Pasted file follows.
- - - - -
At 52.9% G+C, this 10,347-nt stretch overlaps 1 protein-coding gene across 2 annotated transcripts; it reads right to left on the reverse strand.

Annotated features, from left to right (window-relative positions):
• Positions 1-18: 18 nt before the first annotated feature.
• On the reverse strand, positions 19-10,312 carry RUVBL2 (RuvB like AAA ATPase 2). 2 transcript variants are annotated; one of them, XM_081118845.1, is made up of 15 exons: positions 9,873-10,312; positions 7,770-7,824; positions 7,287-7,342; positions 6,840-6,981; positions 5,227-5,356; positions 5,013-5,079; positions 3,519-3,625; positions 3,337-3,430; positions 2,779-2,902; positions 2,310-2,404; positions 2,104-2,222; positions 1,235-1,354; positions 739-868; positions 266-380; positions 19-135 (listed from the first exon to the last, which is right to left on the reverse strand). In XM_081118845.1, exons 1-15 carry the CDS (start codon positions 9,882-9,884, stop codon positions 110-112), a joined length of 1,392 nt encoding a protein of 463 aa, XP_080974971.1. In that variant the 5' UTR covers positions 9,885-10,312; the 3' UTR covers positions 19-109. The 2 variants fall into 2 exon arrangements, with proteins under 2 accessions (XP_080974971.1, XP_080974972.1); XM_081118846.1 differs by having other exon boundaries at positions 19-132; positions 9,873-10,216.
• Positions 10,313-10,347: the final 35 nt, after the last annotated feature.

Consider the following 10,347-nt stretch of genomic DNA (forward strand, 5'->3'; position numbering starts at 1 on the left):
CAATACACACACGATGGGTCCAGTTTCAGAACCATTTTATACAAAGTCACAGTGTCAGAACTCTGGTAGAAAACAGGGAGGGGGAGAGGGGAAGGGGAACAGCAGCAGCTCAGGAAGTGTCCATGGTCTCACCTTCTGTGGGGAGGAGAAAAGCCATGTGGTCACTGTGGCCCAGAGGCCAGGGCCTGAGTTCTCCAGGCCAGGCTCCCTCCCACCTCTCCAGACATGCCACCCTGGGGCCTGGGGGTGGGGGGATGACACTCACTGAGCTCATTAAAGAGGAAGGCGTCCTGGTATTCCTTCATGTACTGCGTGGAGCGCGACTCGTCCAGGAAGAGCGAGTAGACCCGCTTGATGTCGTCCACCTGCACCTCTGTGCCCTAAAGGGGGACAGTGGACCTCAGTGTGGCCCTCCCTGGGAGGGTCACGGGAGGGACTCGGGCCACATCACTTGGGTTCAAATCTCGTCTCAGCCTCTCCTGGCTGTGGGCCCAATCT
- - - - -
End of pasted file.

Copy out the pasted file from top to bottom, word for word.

At 52.9% G+C, this 10,347-nt stretch overlaps 1 protein-coding gene across 2 annotated transcripts; it reads right to left on the reverse strand.

Annotated features, from left to right (window-relative positions):
• Positions 1-18: 18 nt before the first annotated feature.
• On the reverse strand, positions 19-10,312 carry RUVBL2 (RuvB like AAA ATPase 2). 2 transcript variants are annotated; one of them, XM_081118845.1, is made up of 15 exons: positions 9,873-10,312; positions 7,770-7,824; positions 7,287-7,342; positions 6,840-6,981; positions 5,227-5,356; positions 5,013-5,079; positions 3,519-3,625; positions 3,337-3,430; positions 2,779-2,902; positions 2,310-2,404; positions 2,104-2,222; positions 1,235-1,354; positions 739-868; positions 266-380; positions 19-135 (listed from the first exon to the last, which is right to left on the reverse strand). In XM_081118845.1, exons 1-15 carry the CDS (start codon positions 9,882-9,884, stop codon positions 110-112), a joined length of 1,392 nt encoding a protein of 463 aa, XP_080974971.1. In that variant the 5' UTR covers positions 9,885-10,312; the 3' UTR covers positions 19-109. The 2 variants fall into 2 exon arrangements, with proteins under 2 accessions (XP_080974971.1, XP_080974972.1); XM_081118846.1 differs by having other exon boundaries at positions 19-132; positions 9,873-10,216.
• Positions 10,313-10,347: the final 35 nt, after the last annotated feature.

Consider the following 10,347-nt stretch of genomic DNA (forward strand, 5'->3'; position numbering starts at 1 on the left):
CAATACACACACGATGGGTCCAGTTTCAGAACCATTTTATACAAAGTCACAGTGTCAGAACTCTGGTAGAAAACAGGGAGGGGGAGAGGGGAAGGGGAACAGCAGCAGCTCAGGAAGTGTCCATGGTCTCACCTTCTGTGGGGAGGAGAAAAGCCATGTGGTCACTGTGGCCCAGAGGCCAGGGCCTGAGTTCTCCAGGCCAGGCTCCCTCCCACCTCTCCAGACATGCCACCCTGGGGCCTGGGGGTGGGGGGATGACACTCACTGAGCTCATTAAAGAGGAAGGCGTCCTGGTATTCCTTCATGTACTGCGTGGAGCGCGACTCGTCCAGGAAGAGCGAGTAGACCCGCTTGATGTCGTCCACCTGCACCTCTGTGCCCTAAAGGGGGACAGTGGACCTCAGTGTGGCCCTCCCTGGGAGGGTCACGGGAGGGACTCGGGCCACATCACTTGGGTTCAAATCTCGTCTCAGCCTCTCCTGGCTGTGGGCCCAATCT